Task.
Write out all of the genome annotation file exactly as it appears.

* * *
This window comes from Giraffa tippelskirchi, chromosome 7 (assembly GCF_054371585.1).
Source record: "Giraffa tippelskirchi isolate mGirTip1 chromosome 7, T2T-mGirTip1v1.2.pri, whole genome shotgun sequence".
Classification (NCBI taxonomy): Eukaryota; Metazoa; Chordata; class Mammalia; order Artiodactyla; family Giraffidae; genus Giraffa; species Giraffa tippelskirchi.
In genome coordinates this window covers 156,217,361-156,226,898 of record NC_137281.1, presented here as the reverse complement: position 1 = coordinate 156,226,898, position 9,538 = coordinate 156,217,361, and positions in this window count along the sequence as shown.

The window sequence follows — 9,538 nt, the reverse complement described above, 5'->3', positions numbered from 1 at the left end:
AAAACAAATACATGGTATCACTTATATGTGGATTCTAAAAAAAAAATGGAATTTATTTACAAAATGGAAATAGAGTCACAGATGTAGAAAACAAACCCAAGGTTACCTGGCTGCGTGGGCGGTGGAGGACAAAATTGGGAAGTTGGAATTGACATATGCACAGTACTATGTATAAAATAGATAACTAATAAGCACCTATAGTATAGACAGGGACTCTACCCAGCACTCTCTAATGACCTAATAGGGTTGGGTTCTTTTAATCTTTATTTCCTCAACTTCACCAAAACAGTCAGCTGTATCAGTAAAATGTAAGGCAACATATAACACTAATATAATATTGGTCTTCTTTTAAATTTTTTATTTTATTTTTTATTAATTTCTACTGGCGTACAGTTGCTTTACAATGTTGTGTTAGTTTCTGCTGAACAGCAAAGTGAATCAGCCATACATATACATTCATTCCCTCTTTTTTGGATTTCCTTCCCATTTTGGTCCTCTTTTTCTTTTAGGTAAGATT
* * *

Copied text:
This window comes from Giraffa tippelskirchi, chromosome 7 (assembly GCF_054371585.1).
Source record: "Giraffa tippelskirchi isolate mGirTip1 chromosome 7, T2T-mGirTip1v1.2.pri, whole genome shotgun sequence".
Classification (NCBI taxonomy): Eukaryota; Metazoa; Chordata; class Mammalia; order Artiodactyla; family Giraffidae; genus Giraffa; species Giraffa tippelskirchi.
In genome coordinates this window covers 156,217,361-156,226,898 of record NC_137281.1, presented here as the reverse complement: position 1 = coordinate 156,226,898, position 9,538 = coordinate 156,217,361, and positions in this window count along the sequence as shown.

The window sequence follows — 9,538 nt, the reverse complement described above, 5'->3', positions numbered from 1 at the left end:
AAAACAAATACATGGTATCACTTATATGTGGATTCTAAAAAAAAAATGGAATTTATTTACAAAATGGAAATAGAGTCACAGATGTAGAAAACAAACCCAAGGTTACCTGGCTGCGTGGGCGGTGGAGGACAAAATTGGGAAGTTGGAATTGACATATGCACAGTACTATGTATAAAATAGATAACTAATAAGCACCTATAGTATAGACAGGGACTCTACCCAGCACTCTCTAATGACCTAATAGGGTTGGGTTCTTTTAATCTTTATTTCCTCAACTTCACCAAAACAGTCAGCTGTATCAGTAAAATGTAAGGCAACATATAACACTAATATAATATTGGTCTTCTTTTAAATTTTTTATTTTATTTTTTATTAATTTCTACTGGCGTACAGTTGCTTTACAATGTTGTGTTAGTTTCTGCTGAACAGCAAAGTGAATCAGCCATACATATACATTCATTCCCTCTTTTTTGGATTTCCTTCCCATTTTGGTCCTCTTTTTCTTTTAGGTAAGATT